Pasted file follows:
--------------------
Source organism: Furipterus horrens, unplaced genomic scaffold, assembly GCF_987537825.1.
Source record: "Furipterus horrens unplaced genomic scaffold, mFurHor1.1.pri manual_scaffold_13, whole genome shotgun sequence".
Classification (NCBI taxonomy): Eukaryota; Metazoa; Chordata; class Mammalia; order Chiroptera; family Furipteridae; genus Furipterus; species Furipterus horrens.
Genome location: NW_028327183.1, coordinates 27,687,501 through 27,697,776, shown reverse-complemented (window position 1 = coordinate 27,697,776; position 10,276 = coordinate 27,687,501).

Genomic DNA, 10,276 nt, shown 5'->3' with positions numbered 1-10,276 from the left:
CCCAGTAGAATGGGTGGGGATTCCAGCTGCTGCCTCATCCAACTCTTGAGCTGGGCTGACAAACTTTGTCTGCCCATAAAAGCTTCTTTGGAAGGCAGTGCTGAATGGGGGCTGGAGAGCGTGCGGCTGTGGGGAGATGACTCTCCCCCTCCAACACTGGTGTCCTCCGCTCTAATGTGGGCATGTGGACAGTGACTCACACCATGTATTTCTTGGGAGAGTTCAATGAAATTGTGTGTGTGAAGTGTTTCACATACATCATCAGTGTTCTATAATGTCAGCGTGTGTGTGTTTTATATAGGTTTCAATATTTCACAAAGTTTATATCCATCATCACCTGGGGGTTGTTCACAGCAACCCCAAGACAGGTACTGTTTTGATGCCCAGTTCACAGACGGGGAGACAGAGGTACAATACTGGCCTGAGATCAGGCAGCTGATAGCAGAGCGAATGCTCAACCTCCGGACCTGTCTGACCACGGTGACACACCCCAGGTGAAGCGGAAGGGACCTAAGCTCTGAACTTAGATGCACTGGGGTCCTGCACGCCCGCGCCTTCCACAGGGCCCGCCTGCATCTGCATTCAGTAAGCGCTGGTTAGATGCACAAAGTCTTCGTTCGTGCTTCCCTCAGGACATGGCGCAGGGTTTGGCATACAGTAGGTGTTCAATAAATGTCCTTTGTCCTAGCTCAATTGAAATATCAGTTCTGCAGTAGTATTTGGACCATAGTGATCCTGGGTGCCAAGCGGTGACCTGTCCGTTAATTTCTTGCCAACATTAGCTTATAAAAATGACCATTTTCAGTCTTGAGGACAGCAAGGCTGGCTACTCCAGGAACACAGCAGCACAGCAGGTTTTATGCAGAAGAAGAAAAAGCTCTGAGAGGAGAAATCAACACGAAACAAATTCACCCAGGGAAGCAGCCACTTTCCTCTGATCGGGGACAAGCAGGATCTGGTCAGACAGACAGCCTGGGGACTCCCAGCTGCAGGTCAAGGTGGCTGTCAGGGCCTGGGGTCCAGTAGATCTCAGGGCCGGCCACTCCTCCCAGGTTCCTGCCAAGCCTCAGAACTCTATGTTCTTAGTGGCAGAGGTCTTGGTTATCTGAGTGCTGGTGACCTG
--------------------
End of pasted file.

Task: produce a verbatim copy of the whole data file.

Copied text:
Source organism: Furipterus horrens, unplaced genomic scaffold, assembly GCF_987537825.1.
Source record: "Furipterus horrens unplaced genomic scaffold, mFurHor1.1.pri manual_scaffold_13, whole genome shotgun sequence".
Classification (NCBI taxonomy): Eukaryota; Metazoa; Chordata; class Mammalia; order Chiroptera; family Furipteridae; genus Furipterus; species Furipterus horrens.
Genome location: NW_028327183.1, coordinates 27,687,501 through 27,697,776, shown reverse-complemented (window position 1 = coordinate 27,697,776; position 10,276 = coordinate 27,687,501).

Genomic DNA, 10,276 nt, shown 5'->3' with positions numbered 1-10,276 from the left:
CCCAGTAGAATGGGTGGGGATTCCAGCTGCTGCCTCATCCAACTCTTGAGCTGGGCTGACAAACTTTGTCTGCCCATAAAAGCTTCTTTGGAAGGCAGTGCTGAATGGGGGCTGGAGAGCGTGCGGCTGTGGGGAGATGACTCTCCCCCTCCAACACTGGTGTCCTCCGCTCTAATGTGGGCATGTGGACAGTGACTCACACCATGTATTTCTTGGGAGAGTTCAATGAAATTGTGTGTGTGAAGTGTTTCACATACATCATCAGTGTTCTATAATGTCAGCGTGTGTGTGTTTTATATAGGTTTCAATATTTCACAAAGTTTATATCCATCATCACCTGGGGGTTGTTCACAGCAACCCCAAGACAGGTACTGTTTTGATGCCCAGTTCACAGACGGGGAGACAGAGGTACAATACTGGCCTGAGATCAGGCAGCTGATAGCAGAGCGAATGCTCAACCTCCGGACCTGTCTGACCACGGTGACACACCCCAGGTGAAGCGGAAGGGACCTAAGCTCTGAACTTAGATGCACTGGGGTCCTGCACGCCCGCGCCTTCCACAGGGCCCGCCTGCATCTGCATTCAGTAAGCGCTGGTTAGATGCACAAAGTCTTCGTTCGTGCTTCCCTCAGGACATGGCGCAGGGTTTGGCATACAGTAGGTGTTCAATAAATGTCCTTTGTCCTAGCTCAATTGAAATATCAGTTCTGCAGTAGTATTTGGACCATAGTGATCCTGGGTGCCAAGCGGTGACCTGTCCGTTAATTTCTTGCCAACATTAGCTTATAAAAATGACCATTTTCAGTCTTGAGGACAGCAAGGCTGGCTACTCCAGGAACACAGCAGCACAGCAGGTTTTATGCAGAAGAAGAAAAAGCTCTGAGAGGAGAAATCAACACGAAACAAATTCACCCAGGGAAGCAGCCACTTTCCTCTGATCGGGGACAAGCAGGATCTGGTCAGACAGACAGCCTGGGGACTCCCAGCTGCAGGTCAAGGTGGCTGTCAGGGCCTGGGGTCCAGTAGATCTCAGGGCCGGCCACTCCTCCCAGGTTCCTGCCAAGCCTCAGAACTCTATGTTCTTAGTGGCAGAGGTCTTGGTTATCTGAGTGCTGGTGACCTG